Surface Integrals of Vector Calculus
Date: 01/05/99 at 16:29:46 From: David McLaren Subject: Vector Calculus - Divergence Theorem I am struggling generally with the question below. I have tried taking divF and integrating over the surface, but I think that I am going way wrong with the integration. Find the SURFACE_INT(F dS) of the vector field F = (x^3, y^3, z^3) through the surface of the solid circular cylinder of radius r and length L, given parametrically by m(a,b,c) = (a cos(b), a sin(b), c) 0 <= a <= r, 0 <= b <= 2pi, 0 <= c <= L, using the divergence theorem. Help!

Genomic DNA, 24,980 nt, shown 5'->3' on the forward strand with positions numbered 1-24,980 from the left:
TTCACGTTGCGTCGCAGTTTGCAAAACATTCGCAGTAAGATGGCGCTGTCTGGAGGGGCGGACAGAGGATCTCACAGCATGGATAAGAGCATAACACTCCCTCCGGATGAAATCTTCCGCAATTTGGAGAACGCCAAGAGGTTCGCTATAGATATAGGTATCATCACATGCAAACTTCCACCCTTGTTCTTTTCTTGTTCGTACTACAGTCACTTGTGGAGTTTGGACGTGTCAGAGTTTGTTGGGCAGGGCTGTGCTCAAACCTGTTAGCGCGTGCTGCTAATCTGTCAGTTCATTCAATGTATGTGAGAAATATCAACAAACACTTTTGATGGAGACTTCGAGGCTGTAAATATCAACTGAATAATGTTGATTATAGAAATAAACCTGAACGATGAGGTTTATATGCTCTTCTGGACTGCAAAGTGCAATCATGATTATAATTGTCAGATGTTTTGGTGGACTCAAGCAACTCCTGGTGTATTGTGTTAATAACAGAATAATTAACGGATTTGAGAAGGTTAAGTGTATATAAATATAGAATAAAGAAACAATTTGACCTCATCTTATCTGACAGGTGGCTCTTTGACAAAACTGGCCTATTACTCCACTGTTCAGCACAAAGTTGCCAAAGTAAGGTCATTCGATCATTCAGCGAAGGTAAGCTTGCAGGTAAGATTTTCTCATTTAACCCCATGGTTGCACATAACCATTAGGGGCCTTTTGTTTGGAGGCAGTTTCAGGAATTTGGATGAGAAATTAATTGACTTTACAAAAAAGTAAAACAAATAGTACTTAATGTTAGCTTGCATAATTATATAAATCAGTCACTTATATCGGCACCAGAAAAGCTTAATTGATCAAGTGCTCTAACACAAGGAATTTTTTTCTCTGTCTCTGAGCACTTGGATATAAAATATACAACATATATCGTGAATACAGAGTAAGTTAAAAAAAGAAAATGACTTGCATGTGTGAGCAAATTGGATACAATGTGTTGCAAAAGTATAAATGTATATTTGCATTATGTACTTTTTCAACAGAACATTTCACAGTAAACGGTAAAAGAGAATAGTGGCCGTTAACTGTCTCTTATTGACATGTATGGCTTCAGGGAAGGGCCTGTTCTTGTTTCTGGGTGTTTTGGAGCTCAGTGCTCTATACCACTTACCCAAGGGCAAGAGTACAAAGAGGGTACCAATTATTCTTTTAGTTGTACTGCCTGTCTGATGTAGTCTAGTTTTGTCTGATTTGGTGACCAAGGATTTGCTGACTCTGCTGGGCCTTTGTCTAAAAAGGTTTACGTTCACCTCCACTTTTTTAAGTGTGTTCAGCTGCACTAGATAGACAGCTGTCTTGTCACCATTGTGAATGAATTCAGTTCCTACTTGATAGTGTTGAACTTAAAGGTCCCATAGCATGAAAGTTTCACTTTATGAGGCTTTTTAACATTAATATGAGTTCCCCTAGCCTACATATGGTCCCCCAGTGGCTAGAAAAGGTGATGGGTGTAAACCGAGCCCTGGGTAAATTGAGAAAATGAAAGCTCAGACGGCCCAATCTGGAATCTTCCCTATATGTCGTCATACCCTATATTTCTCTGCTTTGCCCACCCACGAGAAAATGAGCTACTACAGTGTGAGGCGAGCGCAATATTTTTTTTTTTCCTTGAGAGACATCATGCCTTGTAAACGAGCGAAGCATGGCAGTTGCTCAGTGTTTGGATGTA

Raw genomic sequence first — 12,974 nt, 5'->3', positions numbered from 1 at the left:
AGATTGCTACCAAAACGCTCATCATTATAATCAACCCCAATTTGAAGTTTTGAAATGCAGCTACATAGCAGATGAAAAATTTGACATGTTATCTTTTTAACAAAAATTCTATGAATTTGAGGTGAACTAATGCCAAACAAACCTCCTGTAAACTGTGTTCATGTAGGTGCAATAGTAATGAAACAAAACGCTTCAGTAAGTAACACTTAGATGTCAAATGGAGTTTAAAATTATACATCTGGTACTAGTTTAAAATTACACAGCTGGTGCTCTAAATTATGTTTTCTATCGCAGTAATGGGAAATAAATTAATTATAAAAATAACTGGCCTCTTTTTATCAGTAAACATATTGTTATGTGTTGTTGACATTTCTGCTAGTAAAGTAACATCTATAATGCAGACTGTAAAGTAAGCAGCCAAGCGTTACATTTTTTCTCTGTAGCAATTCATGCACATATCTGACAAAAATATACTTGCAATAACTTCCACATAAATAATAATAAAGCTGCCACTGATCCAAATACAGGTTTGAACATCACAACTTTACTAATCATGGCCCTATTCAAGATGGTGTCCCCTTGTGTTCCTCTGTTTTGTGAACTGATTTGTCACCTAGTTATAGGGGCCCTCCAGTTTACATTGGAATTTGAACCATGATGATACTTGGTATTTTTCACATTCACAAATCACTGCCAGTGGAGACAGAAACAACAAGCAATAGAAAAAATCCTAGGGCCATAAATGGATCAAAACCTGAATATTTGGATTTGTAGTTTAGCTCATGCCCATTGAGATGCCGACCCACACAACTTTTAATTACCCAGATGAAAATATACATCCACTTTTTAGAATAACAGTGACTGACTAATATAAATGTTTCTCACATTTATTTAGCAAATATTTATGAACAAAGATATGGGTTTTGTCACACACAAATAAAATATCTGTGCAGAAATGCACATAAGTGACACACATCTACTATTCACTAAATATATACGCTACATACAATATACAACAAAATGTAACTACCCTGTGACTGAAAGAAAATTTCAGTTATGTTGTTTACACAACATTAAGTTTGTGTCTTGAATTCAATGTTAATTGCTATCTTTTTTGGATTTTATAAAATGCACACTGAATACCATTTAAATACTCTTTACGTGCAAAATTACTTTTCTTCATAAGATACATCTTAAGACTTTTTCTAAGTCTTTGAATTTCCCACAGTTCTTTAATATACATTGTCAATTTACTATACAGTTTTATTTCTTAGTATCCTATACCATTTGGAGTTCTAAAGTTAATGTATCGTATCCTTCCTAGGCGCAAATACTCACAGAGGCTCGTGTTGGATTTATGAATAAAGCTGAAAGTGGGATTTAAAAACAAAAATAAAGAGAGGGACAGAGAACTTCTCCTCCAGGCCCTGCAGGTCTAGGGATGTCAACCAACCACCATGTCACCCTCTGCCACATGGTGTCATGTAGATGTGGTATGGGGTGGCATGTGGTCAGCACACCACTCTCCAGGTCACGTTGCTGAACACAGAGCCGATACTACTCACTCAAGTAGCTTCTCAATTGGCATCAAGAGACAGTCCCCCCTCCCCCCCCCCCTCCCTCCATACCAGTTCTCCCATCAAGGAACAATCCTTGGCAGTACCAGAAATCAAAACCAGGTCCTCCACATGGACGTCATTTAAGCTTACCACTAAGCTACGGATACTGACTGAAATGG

Date: 01/05/99 at 19:17:38 From: Doctor Schwa Subject: Re: Vector Calculus - Divergence Theorem The divergence theorem says: The surface integral of F dS on the boundary of a region is equal to the volume integral of the divergence of F on the inside. So the divergence theorem turns your problem into finding the divergence of F, then doing a triple integral of that (cylindrical coordinates are probably easiest ...) That is, you were right to take div F, but you're supposed to integrate it over the VOLUME, not the surface. If you need more of a hint, please write back! - Doctor Schwa, The Math Forum http://mathforum.org/dr.math/
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